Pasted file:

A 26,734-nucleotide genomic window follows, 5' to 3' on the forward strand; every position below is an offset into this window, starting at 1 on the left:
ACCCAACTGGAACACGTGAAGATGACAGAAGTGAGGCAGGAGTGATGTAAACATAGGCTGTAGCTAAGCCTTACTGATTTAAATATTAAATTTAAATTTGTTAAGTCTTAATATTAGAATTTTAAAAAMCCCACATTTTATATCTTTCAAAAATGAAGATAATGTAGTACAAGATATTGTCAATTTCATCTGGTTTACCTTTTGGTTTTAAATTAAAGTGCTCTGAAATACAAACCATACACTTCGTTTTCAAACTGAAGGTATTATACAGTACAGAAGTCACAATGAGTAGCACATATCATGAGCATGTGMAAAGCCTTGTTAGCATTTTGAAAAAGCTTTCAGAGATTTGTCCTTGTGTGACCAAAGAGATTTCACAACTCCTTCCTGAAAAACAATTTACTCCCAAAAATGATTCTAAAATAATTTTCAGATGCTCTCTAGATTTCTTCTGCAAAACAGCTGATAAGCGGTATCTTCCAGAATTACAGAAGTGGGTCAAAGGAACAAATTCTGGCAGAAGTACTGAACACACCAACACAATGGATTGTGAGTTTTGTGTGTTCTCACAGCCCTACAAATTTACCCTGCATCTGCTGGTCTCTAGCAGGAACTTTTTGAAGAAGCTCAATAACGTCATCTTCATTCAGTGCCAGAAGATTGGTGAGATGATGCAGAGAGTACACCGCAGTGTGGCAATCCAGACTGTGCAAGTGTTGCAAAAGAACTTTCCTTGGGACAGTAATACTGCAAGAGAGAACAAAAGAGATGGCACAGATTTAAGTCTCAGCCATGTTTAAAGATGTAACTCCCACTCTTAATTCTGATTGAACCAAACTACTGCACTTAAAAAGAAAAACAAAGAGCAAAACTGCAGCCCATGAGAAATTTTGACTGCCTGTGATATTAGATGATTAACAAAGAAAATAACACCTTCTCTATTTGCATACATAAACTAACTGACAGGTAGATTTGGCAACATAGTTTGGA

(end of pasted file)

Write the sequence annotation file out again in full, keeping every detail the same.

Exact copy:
A 26,734-nucleotide genomic window follows, 5' to 3' on the forward strand; every position below is an offset into this window, starting at 1 on the left:
ACCCAACTGGAACACGTGAAGATGACAGAAGTGAGGCAGGAGTGATGTAAACATAGGCTGTAGCTAAGCCTTACTGATTTAAATATTAAATTTAAATTTGTTAAGTCTTAATATTAGAATTTTAAAAAMCCCACATTTTATATCTTTCAAAAATGAAGATAATGTAGTACAAGATATTGTCAATTTCATCTGGTTTACCTTTTGGTTTTAAATTAAAGTGCTCTGAAATACAAACCATACACTTCGTTTTCAAACTGAAGGTATTATACAGTACAGAAGTCACAATGAGTAGCACATATCATGAGCATGTGMAAAGCCTTGTTAGCATTTTGAAAAAGCTTTCAGAGATTTGTCCTTGTGTGACCAAAGAGATTTCACAACTCCTTCCTGAAAAACAATTTACTCCCAAAAATGATTCTAAAATAATTTTCAGATGCTCTCTAGATTTCTTCTGCAAAACAGCTGATAAGCGGTATCTTCCAGAATTACAGAAGTGGGTCAAAGGAACAAATTCTGGCAGAAGTACTGAACACACCAACACAATGGATTGTGAGTTTTGTGTGTTCTCACAGCCCTACAAATTTACCCTGCATCTGCTGGTCTCTAGCAGGAACTTTTTGAAGAAGCTCAATAACGTCATCTTCATTCAGTGCCAGAAGATTGGTGAGATGATGCAGAGAGTACACCGCAGTGTGGCAATCCAGACTGTGCAAGTGTTGCAAAAGAACTTTCCTTGGGACAGTAATACTGCAAGAGAGAACAAAAGAGATGGCACAGATTTAAGTCTCAGCCATGTTTAAAGATGTAACTCCCACTCTTAATTCTGATTGAACCAAACTACTGCACTTAAAAAGAAAAACAAAGAGCAAAACTGCAGCCCATGAGAAATTTTGACTGCCTGTGATATTAGATGATTAACAAAGAAAATAACACCTTCTCTATTTGCATACATAAACTAACTGACAGGTAGATTTGGCAACATAGTTTGGA